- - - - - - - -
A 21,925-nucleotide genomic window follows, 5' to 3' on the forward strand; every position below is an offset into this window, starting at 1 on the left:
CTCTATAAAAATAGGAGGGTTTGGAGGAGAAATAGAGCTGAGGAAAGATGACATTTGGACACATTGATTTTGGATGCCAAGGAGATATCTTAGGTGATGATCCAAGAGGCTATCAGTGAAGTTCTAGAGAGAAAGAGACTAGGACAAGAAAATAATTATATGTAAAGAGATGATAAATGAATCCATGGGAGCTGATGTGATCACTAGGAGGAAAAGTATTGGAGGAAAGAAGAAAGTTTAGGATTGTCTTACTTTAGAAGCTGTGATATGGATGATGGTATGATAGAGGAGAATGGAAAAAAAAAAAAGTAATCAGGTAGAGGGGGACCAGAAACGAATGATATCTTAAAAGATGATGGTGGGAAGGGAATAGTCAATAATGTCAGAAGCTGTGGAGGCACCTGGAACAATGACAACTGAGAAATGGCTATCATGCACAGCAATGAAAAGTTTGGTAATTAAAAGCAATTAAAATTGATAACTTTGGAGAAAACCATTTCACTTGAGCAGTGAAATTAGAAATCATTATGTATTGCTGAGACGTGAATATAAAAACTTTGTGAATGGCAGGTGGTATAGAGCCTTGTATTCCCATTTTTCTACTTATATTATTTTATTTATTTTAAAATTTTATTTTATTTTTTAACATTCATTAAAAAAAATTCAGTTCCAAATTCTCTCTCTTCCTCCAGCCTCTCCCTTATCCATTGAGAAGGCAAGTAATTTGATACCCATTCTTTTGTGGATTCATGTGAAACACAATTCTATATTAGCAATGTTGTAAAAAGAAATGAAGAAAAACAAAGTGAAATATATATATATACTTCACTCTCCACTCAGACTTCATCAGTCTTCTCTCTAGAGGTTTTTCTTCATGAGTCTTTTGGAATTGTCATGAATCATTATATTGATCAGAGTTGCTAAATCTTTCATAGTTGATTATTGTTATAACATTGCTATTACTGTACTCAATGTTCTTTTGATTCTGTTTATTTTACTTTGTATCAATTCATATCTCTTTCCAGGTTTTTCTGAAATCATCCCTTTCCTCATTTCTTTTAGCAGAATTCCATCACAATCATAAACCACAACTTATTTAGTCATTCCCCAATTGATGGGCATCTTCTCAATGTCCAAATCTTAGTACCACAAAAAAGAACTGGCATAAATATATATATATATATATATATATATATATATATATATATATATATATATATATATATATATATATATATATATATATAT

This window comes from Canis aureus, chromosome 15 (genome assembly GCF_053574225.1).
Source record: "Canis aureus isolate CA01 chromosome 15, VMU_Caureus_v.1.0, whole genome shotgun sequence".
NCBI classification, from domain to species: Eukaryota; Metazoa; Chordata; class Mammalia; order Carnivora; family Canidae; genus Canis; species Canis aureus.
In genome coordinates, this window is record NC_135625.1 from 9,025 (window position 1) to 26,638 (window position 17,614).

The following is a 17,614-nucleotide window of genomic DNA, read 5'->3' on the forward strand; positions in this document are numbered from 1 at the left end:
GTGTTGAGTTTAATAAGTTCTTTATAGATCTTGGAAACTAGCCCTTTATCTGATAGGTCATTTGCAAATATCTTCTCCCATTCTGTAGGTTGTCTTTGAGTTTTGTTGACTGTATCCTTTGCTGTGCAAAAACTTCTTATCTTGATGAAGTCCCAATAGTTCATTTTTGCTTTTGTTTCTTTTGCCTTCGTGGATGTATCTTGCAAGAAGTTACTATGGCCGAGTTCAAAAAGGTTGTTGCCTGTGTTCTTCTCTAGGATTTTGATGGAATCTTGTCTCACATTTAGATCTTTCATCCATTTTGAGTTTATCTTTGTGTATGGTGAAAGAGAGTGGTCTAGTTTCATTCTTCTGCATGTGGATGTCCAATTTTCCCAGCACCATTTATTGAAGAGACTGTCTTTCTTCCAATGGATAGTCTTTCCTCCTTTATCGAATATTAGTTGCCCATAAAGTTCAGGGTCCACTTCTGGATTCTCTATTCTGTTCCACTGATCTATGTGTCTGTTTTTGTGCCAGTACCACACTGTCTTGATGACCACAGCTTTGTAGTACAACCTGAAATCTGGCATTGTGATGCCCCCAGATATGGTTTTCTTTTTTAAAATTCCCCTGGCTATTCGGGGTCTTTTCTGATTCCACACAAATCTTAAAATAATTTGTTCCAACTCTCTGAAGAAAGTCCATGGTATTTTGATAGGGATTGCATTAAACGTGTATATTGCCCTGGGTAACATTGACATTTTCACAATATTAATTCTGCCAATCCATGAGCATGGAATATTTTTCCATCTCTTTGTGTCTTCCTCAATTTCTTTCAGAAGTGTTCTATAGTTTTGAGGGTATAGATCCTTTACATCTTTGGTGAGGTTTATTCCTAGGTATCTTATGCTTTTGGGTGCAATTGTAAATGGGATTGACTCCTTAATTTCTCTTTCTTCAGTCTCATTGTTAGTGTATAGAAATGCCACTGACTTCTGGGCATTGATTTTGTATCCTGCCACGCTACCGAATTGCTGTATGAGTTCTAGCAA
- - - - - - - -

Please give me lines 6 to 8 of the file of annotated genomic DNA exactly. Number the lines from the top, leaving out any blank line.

In genome coordinates, this window is record NC_135625.1 from 9,025 (window position 1) to 26,638 (window position 17,614).

The following is a 17,614-nucleotide window of genomic DNA, read 5'->3' on the forward strand; positions in this document are numbered from 1 at the left end:
GTGTTGAGTTTAATAAGTTCTTTATAGATCTTGGAAACTAGCCCTTTATCTGATAGGTCATTTGCAAATATCTTCTCCCATTCTGTAGGTTGTCTTTGAGTTTTGTTGACTGTATCCTTTGCTGTGCAAAAACTTCTTATCTTGATGAAGTCCCAATAGTTCATTTTTGCTTTTGTTTCTTTTGCCTTCGTGGATGTATCTTGCAAGAAGTTACTATGGCCGAGTTCAAAAAGGTTGTTGCCTGTGTTCTTCTCTAGGATTTTGATGGAATCTTGTCTCACATTTAGATCTTTCATCCATTTTGAGTTTATCTTTGTGTATGGTGAAAGAGAGTGGTCTAGTTTCATTCTTCTGCATGTGGATGTCCAATTTTCCCAGCACCATTTATTGAAGAGACTGTCTTTCTTCCAATGGATAGTCTTTCCTCCTTTATCGAATATTAGTTGCCCATAAAGTTCAGGGTCCACTTCTGGATTCTCTATTCTGTTCCACTGATCTATGTGTCTGTTTTTGTGCCAGTACCACACTGTCTTGATGACCACAGCTTTGTAGTACAACCTGAAATCTGGCATTGTGATGCCCCCAGATATGGTTTTCTTTTTTAAAATTCCCCTGGCTATTCGGGGTCTTTTCTGATTCCACACAAATCTTAAAATAATTTGTTCCAACTCTCTGAAGAAAGTCCATGGTATTTTGATAGGGATTGCATTAAACGTGTATATTGCCCTGGGTAACATTGACATTTTCACAATATTAATTCTGCCAATCCATGAGCATGGAATATTTTTCCATCTCTTTGTGTCTTCCTCAATTTCTTTCAGAAGTGTTCTATAGTTTTGAGGGTATAGATCCTTTACATCTTTGGTGAGGTTTATTCCTAGGTATCTTATGCTTTTGGGTGCAATTGTAAATGGGATTGACTCCTTAATTTCTCTTTCTTCAGTCTCATTGTTAGTGTATAGAAATGCCACTGACTTCTGGGCATTGATTTTGTATCCTGCCACGCTACCGAATTGCTGTATGAGTTCTAGCAA